A. There we had a review by General Currie. He told us what a fine body of men we were and all that stuff. He volunteered to take Passchendaele for his superiors. He had volunteered to do that. If the truth was only known, he was told to do it. From there we went up into Wilshire camp which was just nothing but tents. That was on the way up. We stayed there a couple or three days and then moved out overnight right through the city of Ypres up into a place which I believe was St." Julien. However there was nothing there but shell holes. We lay there overnight. I was buried there that night, as a matter of fact, up to my neck in mud and sand and chalk. We had nothing to do but do the best we could to get out of sight and keep ourselves as well-protected as we could so we cleaned out what was in the crater or shell hole and dug a little bit of a ledge around it so that we could sit down and found some old galvanized iron laying around, sheets of galvanized metal, and made a roof out of it and we established ourselves for the night and stayed there the whole day and moved up to Passchendaele the second night. I was fortunate coming out of there, as a matter of fact, because a shell from the enemy came over and dropped into the crater behind us or which would be forward of us and, in dropping in, it did not explode but it did disturb the earth between the two craters and we got all the water that was in the other. The whole thing caved in and there were two or three of us buried to our neck. We had one whale of a time getting out of that but we got out. We went forward up there over the old duck walks. We could see a plank road that had been built of nothing else but planks which I would think would be about three by twelves or four by twelves and the guns and that like were moving up there and particularly ammunition but we had nothing else to do but just walk the little duck walk which was just like a lumber sidewalk about two feet wide and probably eight feet long, in sections. Every once in a while we'd come to one and I came to one of them that wasn't there and stepped off of it. I had a Lewis gun on my back. We had been told to keep two paces apart in our walking. If it was convenient, of course, we'd be able to do it, on account of the shelling you know. I happened to fall off with my gun. A young officer was behind me and he started to try to drag me out. There was another little incident there that I could never forget. The officer was trying to pull me out. I created an obstruction and the men were bunching up. Some kind friend at the back, I won't use his expression but he did say, "Leave the son of a gun there". That's what he should have said if he was going to be polite. It was better to lose one man than a dozen. They got me out anyway and we carried on up into Passchendaele. Another little unfortunate thing about that was, we got out from there quite late in the evening and we were told to dig in. It was a case of every man for himself because the gunfire was so heavy. I think our battalion headquarters was in a big German pill box, one of these concrete creations, and if my memory serves me correctly, I may be wrong here, we lost our regimental sergeant major that night due to the fact that a shell exploded just about in front of the door of headquarters. I think his name was Thatcher. They hammered the daylights out of us all night long. We were trying to dig and, as fast as we dug one shovelful of mud out, two rolled in but we did eventually establish ourselves and then at daybreak we got the word, "You're in the wrong place. Advance two hundred yards". We advanced the two hundred yards losing quite a few men. We went in to take a nice trench in gravel and got out of the mud for a while. It was a little higher, I guess.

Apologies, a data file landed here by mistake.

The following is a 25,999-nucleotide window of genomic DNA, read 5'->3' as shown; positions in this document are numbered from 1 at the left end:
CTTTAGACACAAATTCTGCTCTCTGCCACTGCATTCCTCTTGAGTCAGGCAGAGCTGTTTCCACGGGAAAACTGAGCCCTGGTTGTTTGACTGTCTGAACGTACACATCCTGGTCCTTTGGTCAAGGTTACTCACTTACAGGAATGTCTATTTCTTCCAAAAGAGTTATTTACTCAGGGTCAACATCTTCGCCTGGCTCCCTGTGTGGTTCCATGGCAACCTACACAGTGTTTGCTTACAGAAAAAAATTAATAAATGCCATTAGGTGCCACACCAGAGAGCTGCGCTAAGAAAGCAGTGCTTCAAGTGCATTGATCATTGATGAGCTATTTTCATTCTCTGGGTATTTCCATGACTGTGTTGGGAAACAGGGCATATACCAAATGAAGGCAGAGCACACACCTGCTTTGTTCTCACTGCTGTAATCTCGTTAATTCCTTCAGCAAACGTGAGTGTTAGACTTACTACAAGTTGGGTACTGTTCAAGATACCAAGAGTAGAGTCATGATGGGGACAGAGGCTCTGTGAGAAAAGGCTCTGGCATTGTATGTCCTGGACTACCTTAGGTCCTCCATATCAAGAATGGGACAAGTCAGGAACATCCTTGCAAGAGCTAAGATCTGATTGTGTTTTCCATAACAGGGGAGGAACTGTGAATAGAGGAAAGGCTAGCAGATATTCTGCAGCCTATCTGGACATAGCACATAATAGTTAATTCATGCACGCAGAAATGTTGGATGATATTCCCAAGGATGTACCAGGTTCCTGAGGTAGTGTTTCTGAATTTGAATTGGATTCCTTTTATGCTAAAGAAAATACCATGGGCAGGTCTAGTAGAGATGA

Q. I guess you were on the peak of the ridge.